[HILLARY: She would make a spectacularly qualified president and world leader if she were elected — I am neutral until we have a nominee — and, yes, it does look as though she will be the nominee, and, yes, I did like the launch video. But we have 575 days until the election — you think that 19-inning Yankees Red Sox game dragged on! — so no rush to say more now.]
My friend John had in mind a book of local color and characters set in a history-steeped, moss-draped Southern town. He had no idea where it would go, but kept working on it, year after year — I even visited him for a tour — and finally it was finished . . . but his big-time agent politely suggested he find a different agent (which he did) . . . and you can actually buy his book right now. I think it took him seven years to write. But I won’t plug it because he’s way past needing any help — it was called Midnight in the Garden of Good and Evil, longer on the New York Times bestseller list, at 216 weeks, than any other book book, ever.
My friend Cyrus has been talking to me for seven years about the book he wanted to write . . . and then was writing . . . and writing . . . and writing. And guess what! He did it! And guess what! He sold it! And guess what! Library Journal just published this review:
“Copeland’s book traces a personal, emotional, and ultimately satisfying journey of a son trying to discover who his father really was. Using journals, interviews with his father’s friends and former coworkers, and frank discussions with his mother, the author here puts the pieces together to find out if his father was a CIA agent in Iran during the revolution in the late 1970s. Born in Oklahoma, Max Copeland toured the world at a young age, married Shahin, an Iranian woman, converted to Islam, and moved the family to Iran to eventually become an employee of Westinghouse. Things turn as Max is accused of being a CIA spy and is put on trial for his life. The author weaves a tale full of uncertainty, tension, and drama. The character that shines the most is Shahin, who fights with all of her strength, intelligence, and will as she tries to save her husband and family, not knowing for sure if he is truly a spy or not. VERDICT: This brilliant, touching tale of espionage, discovering family, and balancing cultures is recommended for fans of memoirs, spy stories, and Iranian culture.“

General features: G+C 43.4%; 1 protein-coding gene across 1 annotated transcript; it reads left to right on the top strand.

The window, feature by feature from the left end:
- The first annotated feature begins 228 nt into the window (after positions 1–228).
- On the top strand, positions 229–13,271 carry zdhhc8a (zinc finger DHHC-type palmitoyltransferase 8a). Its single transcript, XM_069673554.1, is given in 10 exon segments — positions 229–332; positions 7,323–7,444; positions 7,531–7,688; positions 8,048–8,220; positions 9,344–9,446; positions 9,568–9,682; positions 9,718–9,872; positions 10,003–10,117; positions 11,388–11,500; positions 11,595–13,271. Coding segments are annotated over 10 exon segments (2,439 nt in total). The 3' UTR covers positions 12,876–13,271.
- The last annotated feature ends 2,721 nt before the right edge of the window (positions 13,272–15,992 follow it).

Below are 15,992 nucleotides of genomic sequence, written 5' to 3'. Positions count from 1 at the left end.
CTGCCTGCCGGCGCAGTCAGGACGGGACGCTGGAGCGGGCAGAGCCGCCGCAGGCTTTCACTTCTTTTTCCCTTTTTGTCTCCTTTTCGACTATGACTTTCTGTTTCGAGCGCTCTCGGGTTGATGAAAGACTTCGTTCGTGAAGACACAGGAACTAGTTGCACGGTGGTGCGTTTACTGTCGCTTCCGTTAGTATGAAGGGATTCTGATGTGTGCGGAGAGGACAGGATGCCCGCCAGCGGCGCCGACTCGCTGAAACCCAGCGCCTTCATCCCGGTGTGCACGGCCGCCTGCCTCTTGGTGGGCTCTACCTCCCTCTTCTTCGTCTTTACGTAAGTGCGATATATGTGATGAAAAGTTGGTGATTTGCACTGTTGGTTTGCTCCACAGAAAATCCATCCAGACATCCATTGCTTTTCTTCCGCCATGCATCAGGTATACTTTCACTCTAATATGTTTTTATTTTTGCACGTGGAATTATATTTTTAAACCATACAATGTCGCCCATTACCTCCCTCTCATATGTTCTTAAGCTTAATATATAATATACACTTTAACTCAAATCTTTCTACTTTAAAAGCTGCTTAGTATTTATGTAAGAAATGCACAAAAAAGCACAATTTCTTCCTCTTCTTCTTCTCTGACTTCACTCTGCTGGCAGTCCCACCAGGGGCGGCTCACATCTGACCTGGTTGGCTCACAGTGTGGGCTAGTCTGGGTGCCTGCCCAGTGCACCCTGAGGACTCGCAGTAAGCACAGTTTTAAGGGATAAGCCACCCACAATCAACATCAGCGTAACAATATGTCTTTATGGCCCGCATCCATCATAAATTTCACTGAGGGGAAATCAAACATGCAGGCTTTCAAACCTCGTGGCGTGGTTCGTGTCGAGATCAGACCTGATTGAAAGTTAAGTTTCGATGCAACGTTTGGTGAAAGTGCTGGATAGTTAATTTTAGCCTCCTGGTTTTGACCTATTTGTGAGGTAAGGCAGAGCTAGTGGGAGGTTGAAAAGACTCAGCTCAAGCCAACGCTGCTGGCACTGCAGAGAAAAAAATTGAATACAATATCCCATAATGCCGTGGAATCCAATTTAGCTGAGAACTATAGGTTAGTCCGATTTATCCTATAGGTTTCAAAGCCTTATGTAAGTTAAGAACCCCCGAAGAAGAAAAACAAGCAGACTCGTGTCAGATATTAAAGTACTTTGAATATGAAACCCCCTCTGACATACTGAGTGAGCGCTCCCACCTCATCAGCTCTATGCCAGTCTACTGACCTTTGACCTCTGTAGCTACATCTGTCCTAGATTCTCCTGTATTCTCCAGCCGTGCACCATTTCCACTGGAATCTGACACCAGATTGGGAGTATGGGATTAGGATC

If you are one of those fans, you can buy it right now: Off the Radar: A Father’s Secret, a Mother’s Heroism, and a Son’s Quest.
Meanwhile, my friend Janet (Tavakoli, financial genius) married an Iranian and moved to Teheran in 1978 — the year before the hostage crisis — and recently published Unveiled Threat: A Personal Experience of Fundamentalist Islam and the Roots of Terrorism. Short, powerful, informative, and — like any account of radical Islam, let alone its treatment of women — deeply troubling.
(By coincidence, as I was writing this, a letter came from my friend Dave . . . “I was cleaning out some old files recently and came across the enclosed” . . . the original invitation to attend our college Commencement in June of 1968, principal speaker at which was “HIS IMPERIAL MAJESTY MOHAMMAD REZA PAHLAVI SHAHANSHAH OF IRAN.” I remember clearly not going, not out of protest — although we now know that, as bad as he was and as bad as we were to install him, he was not remotely as bad as his Ayatollah successors — but because it was too embarrassing not to have a girlfriend when everyone else did, and not to be able to explain why.)
And now — on a note so different it could give you whiplash — wanna have dinner this Thursday as my friend Seth entertains at New York’s 54 Below? HuffPo tells his story (“After Years Behind The Scenes, Seth Sikes Brings His Love Of Judy Garland To The Spotlight”). I just read that “Judy Garland Put JFK to Bed at Night By Singing ‘Over the Rainbow'” — an interesting story in its own right — suggesting that (to shorthand it) you don’t have to be gay to love Judy Garland. Though it seems to help. If there are tickets left, get them here.
Quote of the Day
We've forgotten all the sacrifices that the people who've gone before us made to give us this wonderful life that we have. We accept it; we take it for granted; we think it's our birthright. The facts are, it's precious, it's fragile -- it can disappear.~Ross Perot, 1988
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